Baklava is a dessert steeped in history. It dates back to as far as the 8th century B.C., eaten largely by the rich and wealthy across the Roman, Persian and Byzantine empire with various Greek, Lebanese, Turkish and Armenian iterations. As a lover of anything sweet and rich (i.e. Indian desserts), the discovery of baklava here in Canada was somewhat of a revelation. Unfortunately for me and my jeans, my family has become consistently good at bringing a box of two to birthday parties. It’s certainly not cheap, but as a special occasion treat, it’s absolutely worth the guilt.
According to wikipedia, the baklava I’ve been making is of the Persian variety, using ground almond and pistachio spiced with cardamom and then drenched in rose water syrup. However, another source claims that the addition of rose water is an Arab tradition. Either way, I highly recommend using rose water as it makes for something extra special. Fleur d’oranger with honey is also a great substitute.
Pistachio and Almond Baklava
1lbs of filo pastry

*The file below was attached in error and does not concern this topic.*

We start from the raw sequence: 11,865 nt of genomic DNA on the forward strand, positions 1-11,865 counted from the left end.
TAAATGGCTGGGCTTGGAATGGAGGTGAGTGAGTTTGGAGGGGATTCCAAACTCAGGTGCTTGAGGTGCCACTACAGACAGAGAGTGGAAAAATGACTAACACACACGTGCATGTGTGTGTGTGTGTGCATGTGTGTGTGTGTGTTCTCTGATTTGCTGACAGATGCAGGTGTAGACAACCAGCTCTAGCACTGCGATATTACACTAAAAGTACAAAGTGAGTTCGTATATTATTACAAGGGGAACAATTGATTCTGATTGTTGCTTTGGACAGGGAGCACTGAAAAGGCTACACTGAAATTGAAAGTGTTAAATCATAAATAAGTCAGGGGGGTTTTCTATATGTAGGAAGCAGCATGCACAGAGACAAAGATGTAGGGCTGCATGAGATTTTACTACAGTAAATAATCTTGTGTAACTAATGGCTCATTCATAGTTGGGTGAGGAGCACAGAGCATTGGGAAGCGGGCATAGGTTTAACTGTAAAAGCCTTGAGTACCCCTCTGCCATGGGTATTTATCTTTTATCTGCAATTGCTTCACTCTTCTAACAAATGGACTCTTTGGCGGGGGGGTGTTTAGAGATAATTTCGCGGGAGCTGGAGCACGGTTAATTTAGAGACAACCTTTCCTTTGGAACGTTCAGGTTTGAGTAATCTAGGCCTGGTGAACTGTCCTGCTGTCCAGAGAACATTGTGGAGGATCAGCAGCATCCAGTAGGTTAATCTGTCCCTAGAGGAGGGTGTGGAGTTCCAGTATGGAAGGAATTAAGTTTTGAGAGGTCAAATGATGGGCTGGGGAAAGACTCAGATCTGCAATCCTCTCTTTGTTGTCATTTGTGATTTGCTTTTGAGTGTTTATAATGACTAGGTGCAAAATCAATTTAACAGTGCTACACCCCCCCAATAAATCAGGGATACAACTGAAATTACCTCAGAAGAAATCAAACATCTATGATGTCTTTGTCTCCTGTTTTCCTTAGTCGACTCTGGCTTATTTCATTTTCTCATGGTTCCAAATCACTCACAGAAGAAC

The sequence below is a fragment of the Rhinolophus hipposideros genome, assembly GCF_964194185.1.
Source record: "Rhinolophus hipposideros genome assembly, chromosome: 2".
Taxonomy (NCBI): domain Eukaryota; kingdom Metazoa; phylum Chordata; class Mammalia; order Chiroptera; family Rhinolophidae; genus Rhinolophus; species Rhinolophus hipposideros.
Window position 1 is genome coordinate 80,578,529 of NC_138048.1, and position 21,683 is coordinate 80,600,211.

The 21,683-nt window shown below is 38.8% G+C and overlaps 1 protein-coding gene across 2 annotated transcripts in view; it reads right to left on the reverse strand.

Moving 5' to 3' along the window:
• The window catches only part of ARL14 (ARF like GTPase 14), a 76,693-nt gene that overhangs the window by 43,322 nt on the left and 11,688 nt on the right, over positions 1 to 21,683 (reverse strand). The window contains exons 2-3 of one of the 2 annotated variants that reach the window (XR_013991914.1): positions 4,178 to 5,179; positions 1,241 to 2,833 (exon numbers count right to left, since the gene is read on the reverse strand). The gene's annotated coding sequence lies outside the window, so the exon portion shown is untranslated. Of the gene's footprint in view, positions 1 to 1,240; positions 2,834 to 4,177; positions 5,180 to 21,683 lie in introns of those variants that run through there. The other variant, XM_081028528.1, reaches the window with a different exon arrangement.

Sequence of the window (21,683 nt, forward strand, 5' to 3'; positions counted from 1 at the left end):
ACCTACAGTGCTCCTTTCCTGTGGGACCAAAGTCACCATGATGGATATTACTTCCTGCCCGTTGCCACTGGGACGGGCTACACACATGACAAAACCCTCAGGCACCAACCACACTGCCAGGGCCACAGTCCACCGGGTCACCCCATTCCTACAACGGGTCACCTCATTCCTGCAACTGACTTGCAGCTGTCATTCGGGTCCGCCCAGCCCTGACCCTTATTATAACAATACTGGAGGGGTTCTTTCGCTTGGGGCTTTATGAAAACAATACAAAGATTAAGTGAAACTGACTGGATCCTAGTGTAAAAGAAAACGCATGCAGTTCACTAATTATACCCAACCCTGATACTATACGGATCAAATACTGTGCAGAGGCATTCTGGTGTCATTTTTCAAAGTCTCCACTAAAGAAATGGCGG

2/3 cup of melted unsalted butter
For the fillings
3 cups of coarsely ground nuts (I chose pistachio and almonds)
1 1/4 cups icing sugar
1 tbsp ground cardamom
For the syrup
2 cups granulated sugar
1 1/2 cups water
2 tbsp rose water
Place sugar and water in a saucepan. Bring the mixture to a boil and let simmer for 10 minutes until thick and syrupy. Stir in the rose water and set aside.
In a separate bowl, mix together icing sugar, cardamom, and your choice of nuts.
Take out your filo pastry and cut according to the size of your baking pan.
Before assembling the baklava, butter up the pan. Take one sheet of filo pastry and brush it with melted butter and gently lay it down on the pan. Continue until you have six buttered layers assembled. Spread half of the nut mixture as evenly as you can. Take another six sheets of filo pastry, brushed with butter, and lay them on top of the nuts. Sprinkle the remaining nuts and top once again with the final layers of six filo sheets. Cut the pastry into lozenges and pour what’s left of your butter on top.
Bake for 20 minutes at 325F. Increase the heat to 400F and bake again for 15 minutes until the baklava turns a pale golden colour and puffs up.
Remove from the oven and drizzle most of the syrup over the pastry, reserving the rest for serving after it has cooled down.
And there. Easy peasy, right? You can eat it as soon as it has cooled down, give them as gifts, or make it for a holiday potluck.